IRS Collection Financial Standards

Posted: 19 Dec 2007 Last revised: 28 Dec 2007

See all articles by Carlton M. Smith

Carlton M. Smith

Yeshiva University - Benjamin N. Cardozo School of Law; New York University School of Law


Bowing to repeated pressure from the National Taxpayer Advocate and a critical letter from the author, the IRS made major changes, effective October 1, 2007, to its tables of allowable expenses for collection determinations. The changes to the collection financial standards primarily benefit the poor and lower-middle class and were made in the interests of equity, simplification, and reduced substantiation. The most significant changes included making allowances for food and clothing expenses uniform over all income classes, allowing floor per-person health care expenses and per-household public transportation expenses without substantiation, and adding cellphone expenses to the list of allowable utility expenses.

This article gives historical background about the standards, discusses the major criticisms previously leveled at the standards, and shows how the new standards address many of those criticisms. The author praises the changes made, but concludes that the standards still need further modification to account for higher food and clothing expenditures incurred in urban and rural areas, adequately provide for actual medical expenses, and allow for Internet access and cable television expenses.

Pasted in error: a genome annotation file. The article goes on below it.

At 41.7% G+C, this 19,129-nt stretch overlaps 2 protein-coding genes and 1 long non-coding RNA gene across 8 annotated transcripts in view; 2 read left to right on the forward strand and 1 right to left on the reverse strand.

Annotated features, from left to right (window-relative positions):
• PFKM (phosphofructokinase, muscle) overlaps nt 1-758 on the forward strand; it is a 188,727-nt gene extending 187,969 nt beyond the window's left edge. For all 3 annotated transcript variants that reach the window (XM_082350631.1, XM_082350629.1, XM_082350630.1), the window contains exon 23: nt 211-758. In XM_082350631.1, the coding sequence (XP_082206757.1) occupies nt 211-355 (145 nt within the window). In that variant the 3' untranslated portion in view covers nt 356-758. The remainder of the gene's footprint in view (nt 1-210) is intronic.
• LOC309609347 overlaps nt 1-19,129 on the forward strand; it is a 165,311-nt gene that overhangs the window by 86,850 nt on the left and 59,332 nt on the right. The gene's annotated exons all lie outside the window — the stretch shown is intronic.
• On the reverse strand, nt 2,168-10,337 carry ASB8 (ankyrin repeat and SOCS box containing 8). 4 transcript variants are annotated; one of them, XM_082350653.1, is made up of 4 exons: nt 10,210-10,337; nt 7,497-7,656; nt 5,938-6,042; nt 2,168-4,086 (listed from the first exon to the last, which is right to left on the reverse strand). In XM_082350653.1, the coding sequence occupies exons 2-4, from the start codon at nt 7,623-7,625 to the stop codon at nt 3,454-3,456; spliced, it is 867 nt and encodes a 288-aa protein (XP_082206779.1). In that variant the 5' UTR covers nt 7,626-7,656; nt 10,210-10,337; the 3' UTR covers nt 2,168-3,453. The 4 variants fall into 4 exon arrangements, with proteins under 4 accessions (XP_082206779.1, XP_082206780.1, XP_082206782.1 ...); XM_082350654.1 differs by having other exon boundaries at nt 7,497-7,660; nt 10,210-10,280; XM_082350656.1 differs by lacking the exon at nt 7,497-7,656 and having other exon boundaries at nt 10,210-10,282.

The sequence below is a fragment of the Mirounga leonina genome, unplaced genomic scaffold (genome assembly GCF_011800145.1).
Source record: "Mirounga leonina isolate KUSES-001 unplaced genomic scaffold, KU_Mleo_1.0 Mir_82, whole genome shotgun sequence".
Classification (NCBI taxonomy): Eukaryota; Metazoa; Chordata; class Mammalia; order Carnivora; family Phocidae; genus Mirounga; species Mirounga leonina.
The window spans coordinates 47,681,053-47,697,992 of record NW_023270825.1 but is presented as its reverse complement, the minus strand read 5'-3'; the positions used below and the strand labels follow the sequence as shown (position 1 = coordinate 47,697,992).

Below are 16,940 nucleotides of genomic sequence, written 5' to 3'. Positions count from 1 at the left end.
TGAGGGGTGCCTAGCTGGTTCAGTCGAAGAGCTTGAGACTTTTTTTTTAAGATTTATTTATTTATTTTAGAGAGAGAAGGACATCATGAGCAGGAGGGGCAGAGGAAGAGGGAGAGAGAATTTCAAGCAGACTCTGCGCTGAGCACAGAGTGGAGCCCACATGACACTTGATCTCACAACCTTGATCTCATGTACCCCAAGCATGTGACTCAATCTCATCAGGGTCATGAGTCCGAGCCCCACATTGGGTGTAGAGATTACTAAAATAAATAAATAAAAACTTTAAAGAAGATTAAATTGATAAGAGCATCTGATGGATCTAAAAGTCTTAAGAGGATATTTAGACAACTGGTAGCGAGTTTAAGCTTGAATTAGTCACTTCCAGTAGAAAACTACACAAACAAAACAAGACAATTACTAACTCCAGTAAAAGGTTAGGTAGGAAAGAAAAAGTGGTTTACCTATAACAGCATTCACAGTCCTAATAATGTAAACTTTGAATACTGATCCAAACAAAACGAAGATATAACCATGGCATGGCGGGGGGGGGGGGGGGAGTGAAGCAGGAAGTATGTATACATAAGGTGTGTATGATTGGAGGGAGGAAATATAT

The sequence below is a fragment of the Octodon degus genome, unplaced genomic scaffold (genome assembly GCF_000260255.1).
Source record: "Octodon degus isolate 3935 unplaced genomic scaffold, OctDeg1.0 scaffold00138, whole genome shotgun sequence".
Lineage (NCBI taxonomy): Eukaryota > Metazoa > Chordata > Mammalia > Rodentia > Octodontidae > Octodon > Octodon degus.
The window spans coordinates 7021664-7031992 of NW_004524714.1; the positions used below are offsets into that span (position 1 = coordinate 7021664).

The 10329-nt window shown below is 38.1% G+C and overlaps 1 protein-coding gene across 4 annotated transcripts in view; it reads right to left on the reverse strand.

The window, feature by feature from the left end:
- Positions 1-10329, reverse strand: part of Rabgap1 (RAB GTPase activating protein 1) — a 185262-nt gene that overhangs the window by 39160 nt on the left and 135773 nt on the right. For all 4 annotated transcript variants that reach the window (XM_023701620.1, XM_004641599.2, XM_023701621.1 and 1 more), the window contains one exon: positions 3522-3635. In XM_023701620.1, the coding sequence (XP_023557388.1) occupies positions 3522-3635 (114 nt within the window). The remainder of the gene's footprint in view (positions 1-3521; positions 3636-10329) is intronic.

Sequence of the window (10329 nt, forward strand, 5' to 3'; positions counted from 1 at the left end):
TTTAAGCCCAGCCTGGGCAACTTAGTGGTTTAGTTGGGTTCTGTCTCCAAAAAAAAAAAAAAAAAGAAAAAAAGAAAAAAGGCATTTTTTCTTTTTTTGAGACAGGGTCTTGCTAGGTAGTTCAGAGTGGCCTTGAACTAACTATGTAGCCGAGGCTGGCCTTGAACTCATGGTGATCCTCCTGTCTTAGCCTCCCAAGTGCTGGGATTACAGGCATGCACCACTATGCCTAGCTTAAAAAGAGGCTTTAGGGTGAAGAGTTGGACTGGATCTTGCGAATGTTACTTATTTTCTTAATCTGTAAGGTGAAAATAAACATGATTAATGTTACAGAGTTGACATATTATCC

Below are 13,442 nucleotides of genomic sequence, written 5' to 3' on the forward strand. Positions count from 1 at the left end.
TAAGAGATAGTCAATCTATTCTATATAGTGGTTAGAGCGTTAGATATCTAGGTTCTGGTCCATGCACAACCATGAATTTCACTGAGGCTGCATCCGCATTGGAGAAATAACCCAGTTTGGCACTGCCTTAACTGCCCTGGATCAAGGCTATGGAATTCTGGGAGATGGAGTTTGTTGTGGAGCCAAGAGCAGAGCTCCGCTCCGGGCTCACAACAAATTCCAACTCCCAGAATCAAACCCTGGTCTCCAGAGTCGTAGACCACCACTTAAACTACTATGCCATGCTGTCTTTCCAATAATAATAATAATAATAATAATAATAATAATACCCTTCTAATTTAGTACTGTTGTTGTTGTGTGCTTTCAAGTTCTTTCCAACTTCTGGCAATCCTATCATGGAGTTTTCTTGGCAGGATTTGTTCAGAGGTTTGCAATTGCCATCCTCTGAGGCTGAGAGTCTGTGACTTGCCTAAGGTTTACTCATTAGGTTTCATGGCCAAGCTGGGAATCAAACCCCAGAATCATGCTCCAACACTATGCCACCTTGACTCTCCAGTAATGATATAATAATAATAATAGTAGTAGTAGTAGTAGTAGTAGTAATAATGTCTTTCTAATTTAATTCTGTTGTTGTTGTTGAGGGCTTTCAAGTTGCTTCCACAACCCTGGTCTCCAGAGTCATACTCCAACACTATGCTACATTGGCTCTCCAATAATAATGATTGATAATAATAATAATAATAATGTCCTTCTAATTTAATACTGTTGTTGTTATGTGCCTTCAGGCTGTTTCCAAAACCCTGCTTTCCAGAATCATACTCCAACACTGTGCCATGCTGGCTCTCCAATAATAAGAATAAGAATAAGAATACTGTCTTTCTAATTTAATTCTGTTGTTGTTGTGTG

Suggested Citation

Smith, Carlton M., IRS Collection Financial Standards. Tax Notes, Vol. 117, No. 9, November 26, 2007, Available at SSRN:

Carlton M. Smith (Contact Author)

Yeshiva University - Benjamin N. Cardozo School of Law ( email )

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New York University School of Law

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